Alternatives to animal-derived research reagents

Alternatives to animal-derived research reagents

Animal derived materials remain an important part of biological research. Progress is being made to replace these with better-defined non-animal alternatives. This is a huge task. The goal of developing alternatives to materials such as FBS and Matrigel® remains elusive.

Gelatin and collagen

These are derived from a variety of animal tissues. Gelatin is most commonly sourced from pigs. Both of these materials form hydrogels which provides an extracellular matrix to support both 2D and 3D growth of cells.

Blood serum products

The most commonly serum product is FBS. This is widely used to culture cells. FBS contains a cocktail of factors that are required for the viability of many cell types grown in culture. Unfortunately, the “secret sauce” n FBS has not yet been identified. Until it is known exactly which components are important, FBS will remain essential for some research. Some alternatives to FBS are available. However, these invariably require often lengthy adaptation of cell lines. Such adaptation may select for chromosomal abnormalities in cells which may fundamentally alter their characteristics. FBS is typically used at a concentration of 10%. However, many cells work when this concentration is reduced down to almost homoeopathic quantities. In the 3R playbook, there is certainly scope to reduce the amount of FBS used in many experiments.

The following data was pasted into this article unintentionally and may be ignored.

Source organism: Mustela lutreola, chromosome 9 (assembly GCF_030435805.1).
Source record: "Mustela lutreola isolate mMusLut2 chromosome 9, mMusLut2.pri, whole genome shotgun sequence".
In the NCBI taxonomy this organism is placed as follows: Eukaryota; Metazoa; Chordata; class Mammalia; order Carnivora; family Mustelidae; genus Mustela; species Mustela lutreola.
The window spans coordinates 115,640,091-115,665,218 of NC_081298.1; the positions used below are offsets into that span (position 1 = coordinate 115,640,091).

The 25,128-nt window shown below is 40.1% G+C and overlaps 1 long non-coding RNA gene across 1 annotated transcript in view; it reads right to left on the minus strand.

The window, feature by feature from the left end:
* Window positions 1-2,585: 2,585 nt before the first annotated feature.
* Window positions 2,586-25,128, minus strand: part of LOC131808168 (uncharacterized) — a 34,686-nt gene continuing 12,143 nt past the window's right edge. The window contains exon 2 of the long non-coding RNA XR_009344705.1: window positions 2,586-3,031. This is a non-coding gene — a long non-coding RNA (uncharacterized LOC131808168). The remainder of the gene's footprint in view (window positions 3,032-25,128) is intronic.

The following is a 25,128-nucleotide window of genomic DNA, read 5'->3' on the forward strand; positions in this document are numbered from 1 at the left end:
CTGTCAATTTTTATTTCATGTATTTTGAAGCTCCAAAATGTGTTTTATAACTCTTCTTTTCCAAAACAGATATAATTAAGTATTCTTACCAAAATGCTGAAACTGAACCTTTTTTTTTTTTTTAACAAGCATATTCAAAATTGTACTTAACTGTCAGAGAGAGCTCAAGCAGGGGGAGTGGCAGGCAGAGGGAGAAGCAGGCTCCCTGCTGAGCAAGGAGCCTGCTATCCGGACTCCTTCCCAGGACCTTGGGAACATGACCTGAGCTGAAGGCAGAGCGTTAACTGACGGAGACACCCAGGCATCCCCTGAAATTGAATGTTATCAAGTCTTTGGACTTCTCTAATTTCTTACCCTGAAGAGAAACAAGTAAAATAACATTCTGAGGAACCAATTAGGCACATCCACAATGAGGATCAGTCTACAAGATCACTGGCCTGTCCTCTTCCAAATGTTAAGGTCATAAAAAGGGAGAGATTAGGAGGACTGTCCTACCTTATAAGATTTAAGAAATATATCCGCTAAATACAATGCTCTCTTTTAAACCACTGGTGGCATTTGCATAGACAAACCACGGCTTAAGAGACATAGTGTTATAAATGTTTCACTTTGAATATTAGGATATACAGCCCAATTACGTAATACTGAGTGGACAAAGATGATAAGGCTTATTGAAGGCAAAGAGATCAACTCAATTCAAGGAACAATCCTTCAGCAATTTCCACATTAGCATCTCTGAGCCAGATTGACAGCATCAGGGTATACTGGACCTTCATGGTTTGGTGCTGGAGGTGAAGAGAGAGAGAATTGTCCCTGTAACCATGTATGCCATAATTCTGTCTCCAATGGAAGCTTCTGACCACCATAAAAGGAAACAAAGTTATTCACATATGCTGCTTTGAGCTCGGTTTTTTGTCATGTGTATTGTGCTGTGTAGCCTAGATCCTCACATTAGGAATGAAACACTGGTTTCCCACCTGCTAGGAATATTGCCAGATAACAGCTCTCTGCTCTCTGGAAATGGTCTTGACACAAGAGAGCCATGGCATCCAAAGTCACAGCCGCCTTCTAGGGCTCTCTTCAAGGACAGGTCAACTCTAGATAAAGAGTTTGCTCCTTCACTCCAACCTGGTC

Made from the blood of horseshoe crabs, harvesting has significantly depleted numbers in the wild. There are several alternatives to the LAL derived assay used to detect endotoxins. These have been highlighted at and include Recombinant Cascade reagent, Recombinant Factor C and the Monocyte activation test. One challenge with implementing these new assays for drug QC assays is the influential US pharmacopoeia who in 2020 rejected these substitutes.


A hydrogel made from Engelbreth-Holm-Swarm (EHS) mouse sarcomas. Also marketed as Geltrex®. Each tumour-laden mouse generates just 3ml of material for research. Increasingly, researchers are turning away from these variable, sometimes difficult-to-source, hydrogels to animal-free alternatives. One of the best options, being adopted by an increasing number of labs is PeptiGel® which is a fully defined hydrogel generated from self-assembling peptides. PeptiGel can be functionalized with functional motifs that mimic the bioactivity of ECM proteins such as fibronectin and collagen. Large numbers of cell types have been validated in PeptiGel.


Enzymes such as superoxide dismutase are most economically sourced from animal sources such as bovine erythrocytes. Recombinant versions tend to be expensive. Could the activities of the nascent culture meat industry which is focussed on driving down growth factor pricing, stimulate the development of lower-cost production methods for other recombinant proteins too?

IMAGE: Bigstock

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